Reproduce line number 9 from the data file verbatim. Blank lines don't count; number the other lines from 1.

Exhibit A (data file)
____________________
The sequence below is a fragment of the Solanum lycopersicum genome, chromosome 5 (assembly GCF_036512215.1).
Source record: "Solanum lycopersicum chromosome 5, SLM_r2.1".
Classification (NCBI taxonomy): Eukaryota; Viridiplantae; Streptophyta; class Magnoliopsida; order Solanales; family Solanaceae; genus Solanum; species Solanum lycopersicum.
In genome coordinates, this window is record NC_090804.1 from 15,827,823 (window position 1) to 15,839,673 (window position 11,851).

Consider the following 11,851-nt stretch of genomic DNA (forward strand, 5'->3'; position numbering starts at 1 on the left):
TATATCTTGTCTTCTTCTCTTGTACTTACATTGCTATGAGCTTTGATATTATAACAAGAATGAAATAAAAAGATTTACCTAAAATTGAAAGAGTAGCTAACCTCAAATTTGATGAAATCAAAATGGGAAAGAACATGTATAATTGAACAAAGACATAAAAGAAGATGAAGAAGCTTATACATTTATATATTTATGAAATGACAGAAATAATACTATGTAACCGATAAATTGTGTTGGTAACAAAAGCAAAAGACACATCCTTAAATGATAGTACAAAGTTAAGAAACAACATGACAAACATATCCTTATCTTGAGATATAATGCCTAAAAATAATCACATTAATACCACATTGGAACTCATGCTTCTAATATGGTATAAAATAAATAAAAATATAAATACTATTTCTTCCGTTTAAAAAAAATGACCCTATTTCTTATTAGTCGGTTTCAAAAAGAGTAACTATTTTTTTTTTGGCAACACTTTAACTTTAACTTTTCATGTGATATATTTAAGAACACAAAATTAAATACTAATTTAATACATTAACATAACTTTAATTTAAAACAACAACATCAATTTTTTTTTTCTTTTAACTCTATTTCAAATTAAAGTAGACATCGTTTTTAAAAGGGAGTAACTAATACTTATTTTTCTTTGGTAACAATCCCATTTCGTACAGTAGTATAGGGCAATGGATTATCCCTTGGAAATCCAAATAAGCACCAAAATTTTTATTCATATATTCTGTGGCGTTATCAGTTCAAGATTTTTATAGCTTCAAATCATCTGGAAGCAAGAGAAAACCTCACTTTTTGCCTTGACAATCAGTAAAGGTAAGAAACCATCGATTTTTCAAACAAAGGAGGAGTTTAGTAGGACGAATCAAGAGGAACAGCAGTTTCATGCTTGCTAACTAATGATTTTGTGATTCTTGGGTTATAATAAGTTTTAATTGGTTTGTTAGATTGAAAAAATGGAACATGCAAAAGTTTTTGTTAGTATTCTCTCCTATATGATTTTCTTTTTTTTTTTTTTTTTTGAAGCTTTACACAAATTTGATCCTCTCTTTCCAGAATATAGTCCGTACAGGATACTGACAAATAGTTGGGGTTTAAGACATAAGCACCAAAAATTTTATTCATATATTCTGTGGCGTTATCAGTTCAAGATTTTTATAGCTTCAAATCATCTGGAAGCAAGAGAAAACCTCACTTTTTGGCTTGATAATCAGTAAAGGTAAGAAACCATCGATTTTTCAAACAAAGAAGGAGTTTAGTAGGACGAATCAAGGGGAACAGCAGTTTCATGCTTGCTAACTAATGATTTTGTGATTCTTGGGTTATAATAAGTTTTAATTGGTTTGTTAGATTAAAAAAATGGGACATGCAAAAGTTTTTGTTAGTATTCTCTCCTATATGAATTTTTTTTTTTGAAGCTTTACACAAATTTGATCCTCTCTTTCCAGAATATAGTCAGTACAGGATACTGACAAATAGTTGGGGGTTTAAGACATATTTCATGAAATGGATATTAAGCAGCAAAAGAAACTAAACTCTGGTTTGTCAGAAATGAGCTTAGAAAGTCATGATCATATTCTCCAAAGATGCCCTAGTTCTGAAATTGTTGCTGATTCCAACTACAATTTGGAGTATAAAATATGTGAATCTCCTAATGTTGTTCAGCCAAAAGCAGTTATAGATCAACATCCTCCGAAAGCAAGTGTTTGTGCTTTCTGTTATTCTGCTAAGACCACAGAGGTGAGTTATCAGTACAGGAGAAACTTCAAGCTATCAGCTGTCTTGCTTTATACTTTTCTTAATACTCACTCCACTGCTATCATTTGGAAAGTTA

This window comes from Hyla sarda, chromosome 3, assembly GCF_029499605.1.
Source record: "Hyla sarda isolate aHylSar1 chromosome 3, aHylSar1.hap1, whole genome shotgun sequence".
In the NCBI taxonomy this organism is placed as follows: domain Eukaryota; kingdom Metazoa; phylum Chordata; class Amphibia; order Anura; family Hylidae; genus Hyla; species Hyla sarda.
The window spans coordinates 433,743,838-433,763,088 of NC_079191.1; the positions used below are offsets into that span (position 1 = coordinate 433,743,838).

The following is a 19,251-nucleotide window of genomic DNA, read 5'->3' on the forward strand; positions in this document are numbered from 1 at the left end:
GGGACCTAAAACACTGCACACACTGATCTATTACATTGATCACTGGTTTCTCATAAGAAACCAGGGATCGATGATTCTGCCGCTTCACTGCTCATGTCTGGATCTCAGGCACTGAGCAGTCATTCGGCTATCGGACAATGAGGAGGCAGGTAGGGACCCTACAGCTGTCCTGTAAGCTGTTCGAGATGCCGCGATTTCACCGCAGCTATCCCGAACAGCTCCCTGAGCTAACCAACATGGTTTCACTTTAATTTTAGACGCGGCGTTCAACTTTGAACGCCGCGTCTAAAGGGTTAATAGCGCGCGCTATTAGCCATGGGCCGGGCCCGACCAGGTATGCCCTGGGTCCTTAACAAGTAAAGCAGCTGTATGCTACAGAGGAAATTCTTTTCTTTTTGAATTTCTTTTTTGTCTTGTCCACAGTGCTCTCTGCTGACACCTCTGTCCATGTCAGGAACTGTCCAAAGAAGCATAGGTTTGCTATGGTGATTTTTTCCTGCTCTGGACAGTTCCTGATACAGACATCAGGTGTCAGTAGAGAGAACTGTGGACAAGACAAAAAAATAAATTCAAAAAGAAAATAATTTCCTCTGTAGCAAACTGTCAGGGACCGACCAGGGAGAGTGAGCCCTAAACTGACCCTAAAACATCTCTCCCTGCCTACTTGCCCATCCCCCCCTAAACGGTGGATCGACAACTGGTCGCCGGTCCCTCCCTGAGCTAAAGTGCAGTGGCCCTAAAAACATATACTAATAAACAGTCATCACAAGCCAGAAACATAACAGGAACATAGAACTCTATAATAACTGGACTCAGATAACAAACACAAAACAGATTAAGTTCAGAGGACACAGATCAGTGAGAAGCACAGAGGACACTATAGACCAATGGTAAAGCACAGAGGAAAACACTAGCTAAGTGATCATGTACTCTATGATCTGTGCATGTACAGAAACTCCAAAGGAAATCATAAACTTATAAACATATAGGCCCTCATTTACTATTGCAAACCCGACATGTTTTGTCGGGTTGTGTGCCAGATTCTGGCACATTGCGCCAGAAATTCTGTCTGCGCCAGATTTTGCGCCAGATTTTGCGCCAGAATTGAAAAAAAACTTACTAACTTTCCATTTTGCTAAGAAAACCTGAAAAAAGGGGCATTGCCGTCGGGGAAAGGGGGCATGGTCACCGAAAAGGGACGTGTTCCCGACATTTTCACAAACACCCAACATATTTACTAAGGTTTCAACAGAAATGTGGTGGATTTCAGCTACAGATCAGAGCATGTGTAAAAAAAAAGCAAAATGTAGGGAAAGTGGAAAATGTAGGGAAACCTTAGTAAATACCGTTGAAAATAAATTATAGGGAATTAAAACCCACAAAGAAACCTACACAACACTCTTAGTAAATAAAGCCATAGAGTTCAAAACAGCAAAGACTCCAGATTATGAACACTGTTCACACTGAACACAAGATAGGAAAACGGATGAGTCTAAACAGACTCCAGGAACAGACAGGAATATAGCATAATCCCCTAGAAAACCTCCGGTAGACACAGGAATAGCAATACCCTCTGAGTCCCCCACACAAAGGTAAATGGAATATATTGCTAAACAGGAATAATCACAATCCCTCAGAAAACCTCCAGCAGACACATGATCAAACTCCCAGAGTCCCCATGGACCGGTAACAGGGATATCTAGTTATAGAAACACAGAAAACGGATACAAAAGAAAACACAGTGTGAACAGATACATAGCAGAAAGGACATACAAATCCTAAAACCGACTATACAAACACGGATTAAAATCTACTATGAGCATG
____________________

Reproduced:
In the NCBI taxonomy this organism is placed as follows: domain Eukaryota; kingdom Metazoa; phylum Chordata; class Amphibia; order Anura; family Hylidae; genus Hyla; species Hyla sarda.